“My Freshman Year: What a Professor Learned by Becoming a Student” (2005, nonfiction) was written by Rebekah Nathan. Actually, this is the author’s pseudonym. A professor of anthropology at a large state university, the author was struggling to understand why some students didn’t participate in class discussions, didn’t complete the assigned reading, and didn’t seek out assistance during her office hours. Drawing on her fieldwork experience, she decided to go “underground.” She took a sabbatical from her job and applied to her own university as a freshman, on the merits of her high school transcript. After being accepted, she moved into a residence hall, took classes, and got involved in student life. Her new and very different interactions with students enabled her to better understand the lives of college freshmen as well as the challenges they face.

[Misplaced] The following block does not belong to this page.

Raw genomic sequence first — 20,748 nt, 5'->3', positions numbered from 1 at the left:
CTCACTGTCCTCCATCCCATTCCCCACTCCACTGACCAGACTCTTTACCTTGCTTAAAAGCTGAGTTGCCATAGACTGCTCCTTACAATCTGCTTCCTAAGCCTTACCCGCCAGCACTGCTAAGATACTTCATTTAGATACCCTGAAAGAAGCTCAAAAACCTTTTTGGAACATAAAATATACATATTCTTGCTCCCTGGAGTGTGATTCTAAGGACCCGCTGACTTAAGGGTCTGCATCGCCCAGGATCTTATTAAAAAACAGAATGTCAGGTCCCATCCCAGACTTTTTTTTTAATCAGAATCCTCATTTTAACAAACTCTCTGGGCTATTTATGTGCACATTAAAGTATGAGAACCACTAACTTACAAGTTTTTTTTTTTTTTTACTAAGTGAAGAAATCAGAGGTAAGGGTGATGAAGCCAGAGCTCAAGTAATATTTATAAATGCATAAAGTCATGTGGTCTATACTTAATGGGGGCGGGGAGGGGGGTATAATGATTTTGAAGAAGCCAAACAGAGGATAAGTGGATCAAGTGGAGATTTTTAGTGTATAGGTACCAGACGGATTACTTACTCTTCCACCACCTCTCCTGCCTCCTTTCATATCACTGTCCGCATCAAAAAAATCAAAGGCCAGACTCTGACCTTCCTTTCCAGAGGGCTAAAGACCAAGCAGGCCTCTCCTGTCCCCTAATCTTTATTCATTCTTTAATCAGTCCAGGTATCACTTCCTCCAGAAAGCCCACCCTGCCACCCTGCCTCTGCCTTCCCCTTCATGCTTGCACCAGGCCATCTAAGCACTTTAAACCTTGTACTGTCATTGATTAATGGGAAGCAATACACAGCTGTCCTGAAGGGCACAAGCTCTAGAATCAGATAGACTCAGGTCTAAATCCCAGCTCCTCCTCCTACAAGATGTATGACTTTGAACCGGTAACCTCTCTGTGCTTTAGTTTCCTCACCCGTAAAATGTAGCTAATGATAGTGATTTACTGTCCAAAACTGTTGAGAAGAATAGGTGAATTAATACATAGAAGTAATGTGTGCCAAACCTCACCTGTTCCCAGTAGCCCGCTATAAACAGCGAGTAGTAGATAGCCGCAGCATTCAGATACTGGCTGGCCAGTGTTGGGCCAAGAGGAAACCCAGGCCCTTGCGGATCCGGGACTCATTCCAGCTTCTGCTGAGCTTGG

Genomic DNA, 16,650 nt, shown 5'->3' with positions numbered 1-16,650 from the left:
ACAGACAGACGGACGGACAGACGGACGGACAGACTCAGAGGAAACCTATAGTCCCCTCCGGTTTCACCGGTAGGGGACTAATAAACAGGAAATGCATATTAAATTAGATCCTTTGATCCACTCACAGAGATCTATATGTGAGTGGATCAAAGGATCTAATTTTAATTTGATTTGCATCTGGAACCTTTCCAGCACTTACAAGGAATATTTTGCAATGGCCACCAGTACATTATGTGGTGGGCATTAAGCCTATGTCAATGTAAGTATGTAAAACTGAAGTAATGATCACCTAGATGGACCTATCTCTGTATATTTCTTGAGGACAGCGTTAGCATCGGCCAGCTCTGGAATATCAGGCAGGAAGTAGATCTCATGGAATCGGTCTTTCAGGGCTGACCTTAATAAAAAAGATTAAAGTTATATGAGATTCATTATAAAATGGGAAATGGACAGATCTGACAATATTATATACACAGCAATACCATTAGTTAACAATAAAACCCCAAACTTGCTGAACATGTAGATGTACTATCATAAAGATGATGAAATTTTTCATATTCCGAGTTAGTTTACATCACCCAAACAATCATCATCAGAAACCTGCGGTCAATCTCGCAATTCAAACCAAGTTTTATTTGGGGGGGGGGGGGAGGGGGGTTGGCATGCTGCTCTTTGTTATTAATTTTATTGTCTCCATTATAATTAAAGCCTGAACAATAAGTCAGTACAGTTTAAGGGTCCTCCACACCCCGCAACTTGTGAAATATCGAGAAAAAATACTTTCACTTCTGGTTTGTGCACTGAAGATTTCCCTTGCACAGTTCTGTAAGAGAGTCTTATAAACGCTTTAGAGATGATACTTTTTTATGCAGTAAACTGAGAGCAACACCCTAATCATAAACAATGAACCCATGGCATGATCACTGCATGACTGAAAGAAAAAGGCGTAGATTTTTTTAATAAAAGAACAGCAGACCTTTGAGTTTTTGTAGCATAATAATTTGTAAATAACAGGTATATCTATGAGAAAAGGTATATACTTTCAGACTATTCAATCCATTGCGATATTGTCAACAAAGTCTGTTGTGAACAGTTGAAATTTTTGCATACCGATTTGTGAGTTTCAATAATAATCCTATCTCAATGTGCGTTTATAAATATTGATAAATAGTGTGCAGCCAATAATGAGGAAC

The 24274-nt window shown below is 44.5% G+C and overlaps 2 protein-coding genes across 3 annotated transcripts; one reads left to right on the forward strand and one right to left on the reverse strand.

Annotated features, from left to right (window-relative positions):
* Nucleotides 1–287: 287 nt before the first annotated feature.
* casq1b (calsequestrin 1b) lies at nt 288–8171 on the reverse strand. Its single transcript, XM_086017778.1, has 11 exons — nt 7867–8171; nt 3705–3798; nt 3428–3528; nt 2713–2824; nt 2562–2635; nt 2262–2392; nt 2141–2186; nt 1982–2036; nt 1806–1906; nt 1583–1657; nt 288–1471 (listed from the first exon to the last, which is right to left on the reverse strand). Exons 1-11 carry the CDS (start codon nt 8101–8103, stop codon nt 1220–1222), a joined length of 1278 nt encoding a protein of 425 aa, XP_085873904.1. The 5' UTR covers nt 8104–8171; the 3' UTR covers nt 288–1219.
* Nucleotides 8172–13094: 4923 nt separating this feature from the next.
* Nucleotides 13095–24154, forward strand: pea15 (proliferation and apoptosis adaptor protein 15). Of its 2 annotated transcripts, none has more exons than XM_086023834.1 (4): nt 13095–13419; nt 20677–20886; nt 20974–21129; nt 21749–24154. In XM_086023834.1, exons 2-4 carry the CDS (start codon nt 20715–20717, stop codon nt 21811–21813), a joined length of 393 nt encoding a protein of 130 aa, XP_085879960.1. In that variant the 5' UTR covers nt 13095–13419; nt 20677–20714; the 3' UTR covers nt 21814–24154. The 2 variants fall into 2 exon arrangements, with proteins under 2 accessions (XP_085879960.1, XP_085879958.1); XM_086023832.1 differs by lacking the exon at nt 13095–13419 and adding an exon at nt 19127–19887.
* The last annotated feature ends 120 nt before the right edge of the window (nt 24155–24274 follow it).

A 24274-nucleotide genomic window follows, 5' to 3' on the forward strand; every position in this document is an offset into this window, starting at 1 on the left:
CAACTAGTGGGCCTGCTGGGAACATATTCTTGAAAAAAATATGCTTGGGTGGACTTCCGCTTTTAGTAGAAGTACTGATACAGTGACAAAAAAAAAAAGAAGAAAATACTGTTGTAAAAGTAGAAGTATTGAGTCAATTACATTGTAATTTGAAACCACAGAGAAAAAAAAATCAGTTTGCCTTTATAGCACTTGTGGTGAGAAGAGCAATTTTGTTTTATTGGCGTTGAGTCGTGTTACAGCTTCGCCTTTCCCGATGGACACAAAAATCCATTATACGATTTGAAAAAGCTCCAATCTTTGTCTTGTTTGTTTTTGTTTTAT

The staff of my office, the Office of Academic Support at a private four-year university, read this book and discussed it over a series of four weeks. This item contains the discussion questions we used for each of the four weeks, as well as a timeline indicating the chapters and number of pages. I have also included an alternative timeline that spans just three weeks. The questions are intended to promote reflective discussion, encouraging higher education professionals to consider how the experiences of students at the author’s university compare to their institution and their students.
Although this item is intended for educators, the questions could be adapted for use by students who read the book.